Organized in reverse chronological order with most recent job first
Your education, skills, and other information are listed after your experience.
Preferred by employers since it highlights work experience
Focuses on skills and experience
Used by people with work gaps or who are changing careers
Uses "Career Highlights" sections to match key skills with specific accomplishments
Combines Chronological and Functional
Can work for entry level and executives
Focus on skills in the beginning of a resume and conclude with a summary of work history
Make it one page
Use strong Verbs
List accomplishments not duties
"Performed social media marketing"
"Implemented social media campaigns that resulted in 2000 Facebook Fans and a 10% increase in traffic to the company web page."
Give personal info.
Use pictures, graphs, different fonts
Do not rely on Spell Check
One size does not fit all
Target your resume for job you are applying
Keep it updated
Eye can knot seam two spell very whale
Don't use personal pronouns
Careful of Facebook!
Wait Staff, Olive Garden
Took accurate food orders
Served food in a prompt manner
Greeted and seated customers
Awarded "employee of the Month
Wait Staff, Olive Garden
Selected as "employee of the Month" out of a wait staff of 25
Developed multi-tasking skills waiting on more than five tables at a time
honed customer service skills through greeting and seating walk-in patrons
What's its purpose?
A good cover letter will get your resume read
A good resume will get you an interview
A good interview will get you a job offer
A "good" cover letter
Should be tailored to each employer
Introduces you to the recruiter
Demonstrates how well you express yourself
Takes time to write well!
Persuade that your goals align with the organization's goals (mission) and that your skills align with the position requirements
Prior to Writing The Cover Letter
Learn about organization, its goals and needs
Read job advertising carefully
call them and ask what they do
look over their website
talk to someone with similar career
Who and Why
Dear <Ms./Mr.Dr.> <Last Name>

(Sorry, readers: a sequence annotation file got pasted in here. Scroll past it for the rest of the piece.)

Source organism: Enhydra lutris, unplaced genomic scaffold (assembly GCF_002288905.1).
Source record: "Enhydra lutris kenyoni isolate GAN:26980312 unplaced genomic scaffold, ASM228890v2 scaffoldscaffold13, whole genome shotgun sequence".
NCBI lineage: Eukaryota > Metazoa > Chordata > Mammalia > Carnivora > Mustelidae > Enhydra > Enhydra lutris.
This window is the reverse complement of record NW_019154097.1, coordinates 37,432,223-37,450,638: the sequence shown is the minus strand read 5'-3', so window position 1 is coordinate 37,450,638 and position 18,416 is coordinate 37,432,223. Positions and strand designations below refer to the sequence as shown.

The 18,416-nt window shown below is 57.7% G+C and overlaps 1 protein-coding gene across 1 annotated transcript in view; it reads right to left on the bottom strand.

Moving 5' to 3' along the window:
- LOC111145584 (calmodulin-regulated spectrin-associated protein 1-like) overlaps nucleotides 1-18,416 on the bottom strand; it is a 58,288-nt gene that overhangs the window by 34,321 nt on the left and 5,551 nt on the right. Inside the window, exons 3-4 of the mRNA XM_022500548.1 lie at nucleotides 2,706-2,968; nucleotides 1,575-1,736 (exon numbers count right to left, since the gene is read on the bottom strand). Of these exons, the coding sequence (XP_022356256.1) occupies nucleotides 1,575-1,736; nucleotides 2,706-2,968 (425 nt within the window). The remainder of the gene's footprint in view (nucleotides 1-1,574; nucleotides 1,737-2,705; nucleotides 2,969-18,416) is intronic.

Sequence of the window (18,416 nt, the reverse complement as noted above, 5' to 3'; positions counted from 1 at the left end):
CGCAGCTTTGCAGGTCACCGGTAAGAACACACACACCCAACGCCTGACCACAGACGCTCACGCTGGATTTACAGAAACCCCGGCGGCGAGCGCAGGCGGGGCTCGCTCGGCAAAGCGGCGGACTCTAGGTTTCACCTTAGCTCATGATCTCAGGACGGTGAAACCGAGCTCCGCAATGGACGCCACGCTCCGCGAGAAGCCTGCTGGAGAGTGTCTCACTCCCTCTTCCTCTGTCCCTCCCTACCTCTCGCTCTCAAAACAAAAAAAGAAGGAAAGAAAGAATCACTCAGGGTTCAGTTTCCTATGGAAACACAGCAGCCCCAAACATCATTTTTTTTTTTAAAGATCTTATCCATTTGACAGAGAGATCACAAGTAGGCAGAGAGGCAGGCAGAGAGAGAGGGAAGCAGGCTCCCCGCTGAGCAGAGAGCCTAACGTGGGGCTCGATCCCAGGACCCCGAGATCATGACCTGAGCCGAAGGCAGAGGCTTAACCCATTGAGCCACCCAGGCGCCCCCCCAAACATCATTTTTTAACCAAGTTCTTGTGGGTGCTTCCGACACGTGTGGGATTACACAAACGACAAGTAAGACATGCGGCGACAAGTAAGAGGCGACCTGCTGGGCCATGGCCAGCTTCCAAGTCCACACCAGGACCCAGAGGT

Your opening paragraph tells why you are writing and notes where you learned about the opening or if someone referred you. Be as specific as possible about the kind of position for which you are applying. Overview why your values and goals align with the organization's and how you will help them.
Things To Remember
What does it include
This allows you to persuade your reader why you are good fit for the company and the job. Highlight your qualifications. Give details of your background that will demonstrate why the reader should consider you a candidate. Previous work experience, academic credentials, or other skills. Include strong reason why they should hire you and how they will benefit from the relationship.
Describe the follow-up action you will take. State that you will be contacting the employer within a particular time frame to verify the receipt of your application and to inquire about their recruiter and decision-making timeline. You may also want to provide your contact info. Reiterate you enthusiasm and thank them for thier time and consideration.
Use single spaced
Have others read it
AWESOME COVER LETTER
Highlight's relevant activities you have been involved with and the honors you have received that you could discuss with prospective employer.
This helps you stand out from the crowd and demonstrates qualifications for position
Usually after experience and education (last section)
Dean's List 2010-present
Who's Who Among College and University Students 2011
Membership in Professional Organizations
Eta Kappa Nu (Electrical Engineering Honor Society) 2009-present
Residence Hall Freshmen Council 2010-present
Don't make these mistakes!
What Will We Cover?
What is a Resume?
How to Prepare
Key Elements of a Resume
Types of Resumes
Do' s and Don't s
Cover Letter Basics
Name And Info